Associate Professor 10 Months
LEARNING AND INSTRUCTION
Curriculum and Instruction; Access and Equity; Diversity; Digital Innovations; Assessment; Cognition; Digital Media and Learning; Curriculum and Instruction; Gender, Culture, and Equity; Global Issues; Race, Inequality, and Education; Leadership; Urban Education; Learning Design; Science Education; Problem Based Learning; Qualitative Research Methods
Noemi Waight is an Associate Professor of Science Education in the Department of Learning and Instruction in the Graduate School of Education at the University at Buffalo. Dr. Waight earned her PhD in Science Education from the University of Illinois at Urbana-Champaign.
Dr. Waight’s research examines the design, development, implementation, adoption, and enactment of technological tools (e.g., computer-based models, bioinformatics tools, databases) in the context of central, reform-based, K-12 science teaching approaches. Two complimentary perspectives guide this research: First, she examines the enactment of technological tools by documenting the full cycle from design and development to actual implementation in science classrooms. Second, to fully understand the implications of the above cycle, her research seeks to elucidate the theoretical underpinnings of the Nature of Technology (NoT) as it pertains to K-12 science education, and empirically examine the factors, conditions, and agencies that impact and mediate enactment of technology in science education. More recently, Dr. Waight’s work has evolved to examine the role of school leadership and STEM implementation in high needs schools locally and internationally. Finally, she is also examining how Computer Science can be used as a tool to facilitate scientific understanding for young women at the high school level.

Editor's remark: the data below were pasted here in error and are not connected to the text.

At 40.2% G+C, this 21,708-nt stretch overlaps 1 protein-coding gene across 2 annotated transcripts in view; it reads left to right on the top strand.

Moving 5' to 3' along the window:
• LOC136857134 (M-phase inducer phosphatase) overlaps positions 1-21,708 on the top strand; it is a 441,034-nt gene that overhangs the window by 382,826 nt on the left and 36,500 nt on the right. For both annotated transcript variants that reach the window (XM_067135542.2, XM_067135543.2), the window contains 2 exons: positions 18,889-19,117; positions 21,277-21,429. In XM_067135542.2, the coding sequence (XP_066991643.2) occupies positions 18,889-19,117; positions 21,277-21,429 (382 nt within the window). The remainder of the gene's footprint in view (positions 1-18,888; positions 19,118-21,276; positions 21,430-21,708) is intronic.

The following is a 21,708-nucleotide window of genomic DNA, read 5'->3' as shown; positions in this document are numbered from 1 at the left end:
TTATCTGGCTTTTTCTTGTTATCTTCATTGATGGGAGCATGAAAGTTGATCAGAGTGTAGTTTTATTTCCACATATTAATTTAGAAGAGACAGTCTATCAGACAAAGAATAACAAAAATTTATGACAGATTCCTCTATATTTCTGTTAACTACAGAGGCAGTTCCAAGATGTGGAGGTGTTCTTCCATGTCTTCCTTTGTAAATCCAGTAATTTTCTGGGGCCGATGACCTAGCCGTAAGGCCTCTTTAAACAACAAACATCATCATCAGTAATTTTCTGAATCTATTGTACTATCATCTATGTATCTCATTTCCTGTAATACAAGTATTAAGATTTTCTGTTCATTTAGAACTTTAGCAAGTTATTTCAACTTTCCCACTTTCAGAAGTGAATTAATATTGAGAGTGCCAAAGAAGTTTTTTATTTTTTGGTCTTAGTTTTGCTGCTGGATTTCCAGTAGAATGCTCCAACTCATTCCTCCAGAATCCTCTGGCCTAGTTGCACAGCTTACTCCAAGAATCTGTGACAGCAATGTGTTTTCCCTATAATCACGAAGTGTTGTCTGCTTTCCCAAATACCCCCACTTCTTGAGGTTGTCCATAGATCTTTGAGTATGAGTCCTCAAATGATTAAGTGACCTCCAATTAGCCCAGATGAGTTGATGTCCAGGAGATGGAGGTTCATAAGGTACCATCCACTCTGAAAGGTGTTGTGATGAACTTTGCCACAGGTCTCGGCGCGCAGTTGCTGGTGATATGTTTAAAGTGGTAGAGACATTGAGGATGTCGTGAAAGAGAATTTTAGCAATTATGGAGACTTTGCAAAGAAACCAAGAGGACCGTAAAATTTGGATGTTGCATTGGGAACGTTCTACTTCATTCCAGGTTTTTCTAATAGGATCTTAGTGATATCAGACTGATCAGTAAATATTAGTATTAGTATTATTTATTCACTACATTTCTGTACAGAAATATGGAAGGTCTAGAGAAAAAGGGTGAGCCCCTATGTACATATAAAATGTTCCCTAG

Dr. Waight has served as Co-PI of a National Science Foundation grant: Connected Chemistry as Formative Assessment. She currently serves as an Associate Editor for Journal of Research in Science Teaching and has served as proposal reviewer for the National Science Foundation. In addition to her research projects in the US context, Dr. Waight has embarked on collaborative research in Belize and Japan.